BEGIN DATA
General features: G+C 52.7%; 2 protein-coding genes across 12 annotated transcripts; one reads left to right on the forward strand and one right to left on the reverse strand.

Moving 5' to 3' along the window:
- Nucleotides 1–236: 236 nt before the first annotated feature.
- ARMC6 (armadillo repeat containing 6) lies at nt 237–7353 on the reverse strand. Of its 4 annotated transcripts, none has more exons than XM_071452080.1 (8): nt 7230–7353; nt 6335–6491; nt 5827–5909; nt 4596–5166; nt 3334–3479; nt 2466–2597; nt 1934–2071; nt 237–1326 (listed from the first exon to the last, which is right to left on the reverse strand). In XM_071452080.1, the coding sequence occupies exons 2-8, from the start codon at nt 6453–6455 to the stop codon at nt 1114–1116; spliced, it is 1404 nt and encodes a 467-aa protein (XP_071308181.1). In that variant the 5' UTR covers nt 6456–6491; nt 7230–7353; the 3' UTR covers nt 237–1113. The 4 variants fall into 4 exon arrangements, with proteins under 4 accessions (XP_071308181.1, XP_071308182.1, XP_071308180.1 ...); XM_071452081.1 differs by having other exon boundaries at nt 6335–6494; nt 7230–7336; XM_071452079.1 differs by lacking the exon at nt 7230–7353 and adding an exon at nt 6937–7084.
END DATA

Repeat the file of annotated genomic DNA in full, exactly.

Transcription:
General features: G+C 52.7%; 2 protein-coding genes across 12 annotated transcripts; one reads left to right on the forward strand and one right to left on the reverse strand.

Moving 5' to 3' along the window:
- Nucleotides 1–236: 236 nt before the first annotated feature.
- ARMC6 (armadillo repeat containing 6) lies at nt 237–7353 on the reverse strand. Of its 4 annotated transcripts, none has more exons than XM_071452080.1 (8): nt 7230–7353; nt 6335–6491; nt 5827–5909; nt 4596–5166; nt 3334–3479; nt 2466–2597; nt 1934–2071; nt 237–1326 (listed from the first exon to the last, which is right to left on the reverse strand). In XM_071452080.1, the coding sequence occupies exons 2-8, from the start codon at nt 6453–6455 to the stop codon at nt 1114–1116; spliced, it is 1404 nt and encodes a 467-aa protein (XP_071308181.1). In that variant the 5' UTR covers nt 6456–6491; nt 7230–7353; the 3' UTR covers nt 237–1113. The 4 variants fall into 4 exon arrangements, with proteins under 4 accessions (XP_071308181.1, XP_071308182.1, XP_071308180.1 ...); XM_071452081.1 differs by having other exon boundaries at nt 6335–6494; nt 7230–7336; XM_071452079.1 differs by lacking the exon at nt 7230–7353 and adding an exon at nt 6937–7084.